I wouldn’t call Noah a nerd, but I could picture him being part of the lovable-band-of-nerds club. Noah was Ryan’s friend; he and Kate were childhood friends but grew apart for some reason. I never understood why this guy was tripping in the canteen and classroom, but when he revealed how he broke his arm to Kate, I started seeing him in a different light. His social anxiety clubbed with his very unsure self in front of Kate added weight to his character in the story.
• Kate Garfield Singing
Kate wasn’t a sports person, just like how Noah wasn’t meant for singing. I was rolling on the floor when Noah’s choir anecdote came up in the book. I had to catch my breath before continuing with the book. No wonder he ended up playing King Sextimus in the play. I haven’t read much musical in fiction but reading this book felt like I was watching these characters perform their story on stage. I was worried if Kate might not sing again because she had a video of hers posted on IG by one of her schoolmates, which went viral for the wrong reasons. She felt embarrassed and never liked to sing in front of an audience unless it was a stage. She grew out her anxiety thanks to Ryan, her squad and Noah’s cheering, and her love for music. She was talking and worrying nonstop in a very teenager-like manner. I could almost hear Ryan sighing by her side whenever she went on and on with her lengthy monologues.
• Garfield Kids
I loved every single Ryan and Kate moment in the book. Kate’s relationship with her brother was portrayed well. I was laughing so hard at how Kate had misunderstood his intentions in showing up for her rehearsals. He seemed so annoyed trying to convince her that she should stop playing cupid. It was so tough to put him under a category, which can be said for most of the characters in this book. He was silent, calm to the loud and dramatic Kate. Ryan and Kate weren’t too close, but I loved how he had her back whenever she needed it. What I liked most about them is that they lifted up each other. He’d encourage Kate to sing for herself and told her not to worry about others and she’d be there for him too. These two had also found a balance between living with their divorced parents.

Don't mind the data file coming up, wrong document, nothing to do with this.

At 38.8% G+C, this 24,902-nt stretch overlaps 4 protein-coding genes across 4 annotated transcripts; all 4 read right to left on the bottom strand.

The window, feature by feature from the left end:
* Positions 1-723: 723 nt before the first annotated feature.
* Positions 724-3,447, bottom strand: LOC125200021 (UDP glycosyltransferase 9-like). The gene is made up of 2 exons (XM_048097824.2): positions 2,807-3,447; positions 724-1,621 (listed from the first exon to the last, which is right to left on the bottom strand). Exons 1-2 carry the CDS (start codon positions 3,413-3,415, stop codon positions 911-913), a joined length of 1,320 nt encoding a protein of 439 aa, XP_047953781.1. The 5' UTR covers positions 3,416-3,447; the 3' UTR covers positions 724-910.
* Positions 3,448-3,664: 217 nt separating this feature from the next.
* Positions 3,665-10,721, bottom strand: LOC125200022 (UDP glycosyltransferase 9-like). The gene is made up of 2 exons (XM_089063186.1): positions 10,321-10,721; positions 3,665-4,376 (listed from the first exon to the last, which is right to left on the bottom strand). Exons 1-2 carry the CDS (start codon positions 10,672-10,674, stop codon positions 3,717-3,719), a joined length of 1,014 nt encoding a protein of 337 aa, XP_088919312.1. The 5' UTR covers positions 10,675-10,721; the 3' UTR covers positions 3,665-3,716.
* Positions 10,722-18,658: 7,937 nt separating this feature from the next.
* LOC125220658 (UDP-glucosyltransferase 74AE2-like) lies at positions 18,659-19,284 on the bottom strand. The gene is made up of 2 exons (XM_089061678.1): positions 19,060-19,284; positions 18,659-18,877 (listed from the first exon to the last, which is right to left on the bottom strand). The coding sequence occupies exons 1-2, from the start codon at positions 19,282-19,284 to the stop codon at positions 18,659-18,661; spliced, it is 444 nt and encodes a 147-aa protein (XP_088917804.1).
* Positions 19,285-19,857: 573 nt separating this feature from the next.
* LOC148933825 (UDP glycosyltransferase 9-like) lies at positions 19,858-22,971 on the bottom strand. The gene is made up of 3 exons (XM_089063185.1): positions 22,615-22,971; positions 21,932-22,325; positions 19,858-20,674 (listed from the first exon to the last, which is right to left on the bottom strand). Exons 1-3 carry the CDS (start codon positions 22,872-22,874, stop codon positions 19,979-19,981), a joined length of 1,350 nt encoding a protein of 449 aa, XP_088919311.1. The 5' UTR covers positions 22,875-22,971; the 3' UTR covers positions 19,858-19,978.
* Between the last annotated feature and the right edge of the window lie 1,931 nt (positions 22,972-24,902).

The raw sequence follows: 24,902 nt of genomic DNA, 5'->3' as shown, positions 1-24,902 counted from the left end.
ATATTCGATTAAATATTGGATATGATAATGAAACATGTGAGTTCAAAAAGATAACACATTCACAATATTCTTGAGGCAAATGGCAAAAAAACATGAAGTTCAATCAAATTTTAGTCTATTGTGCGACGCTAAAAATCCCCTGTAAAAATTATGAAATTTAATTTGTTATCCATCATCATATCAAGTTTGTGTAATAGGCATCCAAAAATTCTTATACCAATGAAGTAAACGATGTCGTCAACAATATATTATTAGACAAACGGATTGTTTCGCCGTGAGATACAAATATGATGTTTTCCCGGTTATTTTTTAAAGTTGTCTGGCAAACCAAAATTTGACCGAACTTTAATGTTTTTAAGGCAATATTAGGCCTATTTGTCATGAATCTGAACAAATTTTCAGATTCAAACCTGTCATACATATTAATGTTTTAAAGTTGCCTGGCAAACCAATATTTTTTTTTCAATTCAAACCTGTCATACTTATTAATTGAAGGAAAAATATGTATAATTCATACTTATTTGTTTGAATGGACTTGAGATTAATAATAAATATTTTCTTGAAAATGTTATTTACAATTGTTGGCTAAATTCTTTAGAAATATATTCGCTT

I have never read a book with communal crushes before. I was curious to see how this would pan out in the book. Suffice to say, it turned out better than I expected. Reading about Kate and Anderson’s crush felt like watching a teen rom-com. It was almost as if these two would switch on a Matt-filter whenever he passed by them. They were outright drooling over him, and I had to roll my eyes many times reading about their giddy crush. They tried to be besties and fought hard to root for the other. But they couldn’t help being jealous and angry yet didn’t want to break their bond. They did their best to salvage their friendship. This book was more about trying to save her love for her friend than for Matt.